Tuesday night we caught a few minutes (i.e., two minutes) of Fast Money, during which someone said something* about the rising price of Toll Brothers (NYSE:TOL) suggesting that investors must think the fundamentals in the housing market have bottomed (or, in that infinitely plastic formulation, are in the process of bottoming, whatever that means).
Now that may well be true, but the premise sent a tingle through our don't-trust-the-unreconstructed-fundamentalists.
What a rising stock price indicates, it turns out, is that a security's buyers are marginally more enthusiastic than its sellers. End of story. As in Keynes's famous metaphor of the beauty contest, the determinant of stock prices isn't so much what Joe and Jane Analyst or Sam and Sarah Homegamer think a stock is worth. It's what they think others will think it's worth at some (often very vague, if even conceived of at all) future date. Which leads us to a discussion of momentum, reversals, perceptions of what's "cheap" and "expensive," and, as ever, good ol' randomness. (On the topic of cheap versus expensive, see this item from Barry Ritholtz.)
This is not an entirely nihilist view of market mechanisms. The argument here isn't that fundamentals don't matter. They can matter very much, and in some extremely basic way, they always do. But it's not the present tense of the fundamentals or their objective reality (which can only be known in retrospect, if then) that matter. It's traders' and investors' perceptions of how those fundamentals will be perceived by other market participants. This discussion can quickly push off in the direction of infinite regress and "turtles all the way down."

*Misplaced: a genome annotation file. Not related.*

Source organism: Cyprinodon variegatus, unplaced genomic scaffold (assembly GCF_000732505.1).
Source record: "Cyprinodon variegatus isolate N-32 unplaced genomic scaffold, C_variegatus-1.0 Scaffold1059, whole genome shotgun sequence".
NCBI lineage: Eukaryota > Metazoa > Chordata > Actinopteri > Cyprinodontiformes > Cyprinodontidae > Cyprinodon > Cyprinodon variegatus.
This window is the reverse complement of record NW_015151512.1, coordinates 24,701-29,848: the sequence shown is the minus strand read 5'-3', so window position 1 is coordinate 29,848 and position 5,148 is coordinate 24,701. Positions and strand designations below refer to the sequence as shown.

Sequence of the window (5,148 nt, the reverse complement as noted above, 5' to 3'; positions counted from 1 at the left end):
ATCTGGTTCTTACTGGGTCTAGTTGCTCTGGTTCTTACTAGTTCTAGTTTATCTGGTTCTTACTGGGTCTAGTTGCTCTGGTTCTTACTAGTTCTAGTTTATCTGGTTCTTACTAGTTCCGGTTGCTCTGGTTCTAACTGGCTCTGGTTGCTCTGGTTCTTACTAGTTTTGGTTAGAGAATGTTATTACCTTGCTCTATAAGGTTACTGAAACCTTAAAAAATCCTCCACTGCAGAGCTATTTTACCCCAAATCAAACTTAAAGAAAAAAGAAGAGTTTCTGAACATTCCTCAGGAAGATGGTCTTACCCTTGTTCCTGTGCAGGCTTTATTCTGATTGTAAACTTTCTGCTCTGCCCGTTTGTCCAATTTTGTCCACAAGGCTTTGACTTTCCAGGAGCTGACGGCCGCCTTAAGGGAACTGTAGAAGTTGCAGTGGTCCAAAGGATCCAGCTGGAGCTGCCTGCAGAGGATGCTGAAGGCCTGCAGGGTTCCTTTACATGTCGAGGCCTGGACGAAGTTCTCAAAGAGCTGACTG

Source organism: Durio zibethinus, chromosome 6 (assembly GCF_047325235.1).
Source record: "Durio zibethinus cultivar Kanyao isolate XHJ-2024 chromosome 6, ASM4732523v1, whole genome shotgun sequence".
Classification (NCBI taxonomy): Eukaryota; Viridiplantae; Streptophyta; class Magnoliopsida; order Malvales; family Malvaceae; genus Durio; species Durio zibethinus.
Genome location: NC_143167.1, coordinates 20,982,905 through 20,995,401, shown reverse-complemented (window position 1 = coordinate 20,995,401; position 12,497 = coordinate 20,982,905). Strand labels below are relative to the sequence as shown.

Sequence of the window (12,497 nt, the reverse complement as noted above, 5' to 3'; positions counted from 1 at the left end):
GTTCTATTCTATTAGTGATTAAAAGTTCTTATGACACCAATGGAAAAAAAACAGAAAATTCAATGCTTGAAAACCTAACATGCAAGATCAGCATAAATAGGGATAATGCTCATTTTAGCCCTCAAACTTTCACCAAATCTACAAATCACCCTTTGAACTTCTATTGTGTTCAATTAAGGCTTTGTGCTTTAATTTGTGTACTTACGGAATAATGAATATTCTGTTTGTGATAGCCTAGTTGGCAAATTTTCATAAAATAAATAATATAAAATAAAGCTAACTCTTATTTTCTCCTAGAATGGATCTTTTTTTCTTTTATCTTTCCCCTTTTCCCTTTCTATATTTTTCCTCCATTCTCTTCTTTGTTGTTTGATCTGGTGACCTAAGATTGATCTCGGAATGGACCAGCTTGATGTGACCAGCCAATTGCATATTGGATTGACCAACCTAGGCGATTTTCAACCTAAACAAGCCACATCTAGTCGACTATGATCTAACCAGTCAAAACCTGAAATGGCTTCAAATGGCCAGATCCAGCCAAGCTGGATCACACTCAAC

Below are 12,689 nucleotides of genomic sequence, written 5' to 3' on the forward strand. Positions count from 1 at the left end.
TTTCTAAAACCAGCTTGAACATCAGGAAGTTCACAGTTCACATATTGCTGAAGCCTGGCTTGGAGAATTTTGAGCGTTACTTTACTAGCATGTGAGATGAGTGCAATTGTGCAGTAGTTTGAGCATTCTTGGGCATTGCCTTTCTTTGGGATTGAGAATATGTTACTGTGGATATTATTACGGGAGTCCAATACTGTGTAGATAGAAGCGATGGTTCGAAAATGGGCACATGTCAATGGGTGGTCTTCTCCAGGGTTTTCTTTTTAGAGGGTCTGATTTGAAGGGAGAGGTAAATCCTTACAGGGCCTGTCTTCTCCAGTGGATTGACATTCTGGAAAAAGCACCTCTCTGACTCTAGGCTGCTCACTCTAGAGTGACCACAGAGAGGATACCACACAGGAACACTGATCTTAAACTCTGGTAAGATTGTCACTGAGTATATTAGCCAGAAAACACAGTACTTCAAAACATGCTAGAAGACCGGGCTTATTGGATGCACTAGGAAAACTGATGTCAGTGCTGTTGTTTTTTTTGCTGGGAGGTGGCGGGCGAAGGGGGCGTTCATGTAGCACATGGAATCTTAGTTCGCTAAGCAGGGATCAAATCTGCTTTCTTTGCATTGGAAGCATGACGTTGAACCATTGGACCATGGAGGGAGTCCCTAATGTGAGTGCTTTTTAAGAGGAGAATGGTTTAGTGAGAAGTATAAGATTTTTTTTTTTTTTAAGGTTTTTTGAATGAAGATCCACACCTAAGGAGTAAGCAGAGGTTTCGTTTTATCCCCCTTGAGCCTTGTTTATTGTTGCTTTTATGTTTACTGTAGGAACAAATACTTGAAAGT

Anyway, back to where we began: Recent buyers of Toll Brothers stock do not necessarily think that the fundamentals in the housing market have bottomed. They might think--and we can't even be sure of this, but it's more plausible and probably much more accurate--that Toll Brothers and other housing stocks have sold off in a big, big way, somehow gotten cheap, are now (look at the charts!) rising again, and offer some semblance of "value" in a market that lacks conviction and direction. They could well be--and, again, almost certainly are--buying housing stocks ahead of the bottom. But then that's what people mean when they characterize the stock market as a leading indicator.
* Which reminds us of our favorite item at our favorite seller of fun things in Monterey, CA. It's a post-it-size notepad with the image of a prototypical 1950s secretary. Smiling, she says "Somebody called. About something." That's great stuff. (Note to clients: We try to take better messages than that.)